A Tardy Guest Can Mean a Good Story
HOW often do readers ask this question: Do guests at the 8 a.m. Monitor breakfasts frequently come in late? Well, since we are talking about some 2,800 such gatherings over nearly 30 years, it is impossible for me to look back and provide anything like a precise answer. But with most public officials tardiness is rare, and when it happens it sticks out.
Hubert Humphrey always came about a half hour late. But we reporters allowed for that. At the many Humphrey breakfasts most of us simply arrived about 30 minutes late too, knowing that we would be rewarded with a talkative and often newsmaking senator or vice president who would go on and on, for an hour and a half at least.
For such generosity we excused a guest who, we knew, had trouble dragging himself out of bed in the morning.
But, with rare exceptions, our guests have been punctual. Then they usually rush away promptly at 9 to appointments at the Capitol or the White House or wherever they hold positions.
So it was that when Defense Secretary William Perry kept us waiting the other morning, he stirred up a lot of reportorial interest. Mr. Perry has a reputation for always being on time. So speculation was passed around the breakfast table that "something big must be delaying the secretary."
The first question to Perry, who came in finally at 8:14 (not terribly tardy), was: "Anything up, Mr. Secretary, that you are a little late?" After apologizing for the delay, Perry said:
"I had a call from Warren Christopher. We were comparing notes about what's going on in Croatia and Bosnia. He also took the occasion to tell me that the story - which was in the New York Times - about a big dispute between the Pentagon and the State Department was not correct. He had no concern with it."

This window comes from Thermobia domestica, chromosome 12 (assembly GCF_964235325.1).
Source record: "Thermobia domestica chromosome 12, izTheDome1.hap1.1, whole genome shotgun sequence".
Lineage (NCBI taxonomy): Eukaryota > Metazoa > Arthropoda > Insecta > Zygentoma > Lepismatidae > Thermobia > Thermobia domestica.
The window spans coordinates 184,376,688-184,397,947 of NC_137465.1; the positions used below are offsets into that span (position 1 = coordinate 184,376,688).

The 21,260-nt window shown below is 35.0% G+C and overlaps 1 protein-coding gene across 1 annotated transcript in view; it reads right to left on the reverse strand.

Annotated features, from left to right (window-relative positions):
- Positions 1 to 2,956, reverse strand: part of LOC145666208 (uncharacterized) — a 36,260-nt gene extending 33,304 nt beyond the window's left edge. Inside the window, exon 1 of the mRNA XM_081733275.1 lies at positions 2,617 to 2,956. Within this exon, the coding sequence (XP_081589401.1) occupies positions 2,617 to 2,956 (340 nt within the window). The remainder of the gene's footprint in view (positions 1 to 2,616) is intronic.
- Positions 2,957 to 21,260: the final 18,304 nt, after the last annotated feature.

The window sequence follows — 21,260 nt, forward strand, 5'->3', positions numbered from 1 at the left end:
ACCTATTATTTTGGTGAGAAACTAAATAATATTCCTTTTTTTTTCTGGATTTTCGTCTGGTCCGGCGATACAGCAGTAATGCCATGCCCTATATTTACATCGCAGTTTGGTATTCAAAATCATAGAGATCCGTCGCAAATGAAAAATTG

The Times' story Perry was alluding to that morning had led with this: "Secretary of State Warren Christopher, worried that the efforts to repair relations with Beijing could be threatened by the case of two American military officers caught watching military exercises from the Chinese coast, has demanded an investigation into why the Pentagon sent the men on such a politically risky mission, senior administration officials said today."
Here Perry went on to emphasize that Mr. Christopher "had no concern with any actions the Pentagon could take" relating to these two officers and that "he didn't know any State Department officials that did."
Then Perry told us the China-related discussion between him and Christopher was subordinate to their chat about "what was going on in Croatia - what can and should be done about that from our point of view."
MUCH of the remainder of the hour was devoted to questioning Perry on the situation in the Balkans. This quiet-mannered man at one point showed a little fire when he strongly resisted the assertion from one questioner that this administration had added to the public confusion about what is going on by failing to put together a "clear, consistent policy."
"I dispute that," he said. "The policy has been clear and unchanging, not only for the two and a half years of the Clinton administration, but many aspects of policy remain invariant from the Bush administration."
Then he added firmly, "The most important aspect of that policy is we are not going to become a combatant in the war in former Yugoslavia. Some people don't agree with that policy and dispute it for that reason, but there should be no confusion on that point."
Afterward reporters commented that Perry was sending out a strong message at the breakfast: that in the face of escalating problems in the Balkans, the United States will stick to its guns on basic policy.
The first question to Perry, who came in finally at 8:14 (not terribly tardy), was: 'Anything up, Mr. Secretary, that you are a little late?'